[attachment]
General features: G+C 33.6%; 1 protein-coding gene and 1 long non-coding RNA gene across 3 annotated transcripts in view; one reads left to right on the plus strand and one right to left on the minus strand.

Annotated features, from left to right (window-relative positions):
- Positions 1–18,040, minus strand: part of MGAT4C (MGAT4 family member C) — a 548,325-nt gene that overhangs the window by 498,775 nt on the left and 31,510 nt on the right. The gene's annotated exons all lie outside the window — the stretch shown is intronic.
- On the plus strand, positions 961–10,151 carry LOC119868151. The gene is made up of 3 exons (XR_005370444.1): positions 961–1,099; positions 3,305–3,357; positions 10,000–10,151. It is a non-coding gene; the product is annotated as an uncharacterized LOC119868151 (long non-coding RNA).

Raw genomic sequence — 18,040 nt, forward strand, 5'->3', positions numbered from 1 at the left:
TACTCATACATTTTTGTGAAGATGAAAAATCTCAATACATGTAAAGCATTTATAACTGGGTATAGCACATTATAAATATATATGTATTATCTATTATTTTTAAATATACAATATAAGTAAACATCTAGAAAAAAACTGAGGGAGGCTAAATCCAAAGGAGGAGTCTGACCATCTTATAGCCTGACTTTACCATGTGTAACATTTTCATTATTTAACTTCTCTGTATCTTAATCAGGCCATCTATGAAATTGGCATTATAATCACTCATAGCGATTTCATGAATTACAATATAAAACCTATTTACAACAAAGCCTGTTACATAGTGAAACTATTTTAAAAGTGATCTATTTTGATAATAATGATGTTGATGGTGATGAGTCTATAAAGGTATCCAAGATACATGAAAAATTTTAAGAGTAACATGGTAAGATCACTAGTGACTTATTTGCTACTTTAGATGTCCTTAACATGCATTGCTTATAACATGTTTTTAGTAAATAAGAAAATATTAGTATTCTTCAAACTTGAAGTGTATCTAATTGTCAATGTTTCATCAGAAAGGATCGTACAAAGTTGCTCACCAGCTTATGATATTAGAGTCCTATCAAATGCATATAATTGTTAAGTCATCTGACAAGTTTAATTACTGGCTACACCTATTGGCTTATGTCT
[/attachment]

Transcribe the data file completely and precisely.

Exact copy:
General features: G+C 33.6%; 1 protein-coding gene and 1 long non-coding RNA gene across 3 annotated transcripts in view; one reads left to right on the plus strand and one right to left on the minus strand.

Annotated features, from left to right (window-relative positions):
- Positions 1–18,040, minus strand: part of MGAT4C (MGAT4 family member C) — a 548,325-nt gene that overhangs the window by 498,775 nt on the left and 31,510 nt on the right. The gene's annotated exons all lie outside the window — the stretch shown is intronic.
- On the plus strand, positions 961–10,151 carry LOC119868151. The gene is made up of 3 exons (XR_005370444.1): positions 961–1,099; positions 3,305–3,357; positions 10,000–10,151. It is a non-coding gene; the product is annotated as an uncharacterized LOC119868151 (long non-coding RNA).

Raw genomic sequence — 18,040 nt, forward strand, 5'->3', positions numbered from 1 at the left:
TACTCATACATTTTTGTGAAGATGAAAAATCTCAATACATGTAAAGCATTTATAACTGGGTATAGCACATTATAAATATATATGTATTATCTATTATTTTTAAATATACAATATAAGTAAACATCTAGAAAAAAACTGAGGGAGGCTAAATCCAAAGGAGGAGTCTGACCATCTTATAGCCTGACTTTACCATGTGTAACATTTTCATTATTTAACTTCTCTGTATCTTAATCAGGCCATCTATGAAATTGGCATTATAATCACTCATAGCGATTTCATGAATTACAATATAAAACCTATTTACAACAAAGCCTGTTACATAGTGAAACTATTTTAAAAGTGATCTATTTTGATAATAATGATGTTGATGGTGATGAGTCTATAAAGGTATCCAAGATACATGAAAAATTTTAAGAGTAACATGGTAAGATCACTAGTGACTTATTTGCTACTTTAGATGTCCTTAACATGCATTGCTTATAACATGTTTTTAGTAAATAAGAAAATATTAGTATTCTTCAAACTTGAAGTGTATCTAATTGTCAATGTTTCATCAGAAAGGATCGTACAAAGTTGCTCACCAGCTTATGATATTAGAGTCCTATCAAATGCATATAATTGTTAAGTCATCTGACAAGTTTAATTACTGGCTACACCTATTGGCTTATGTCT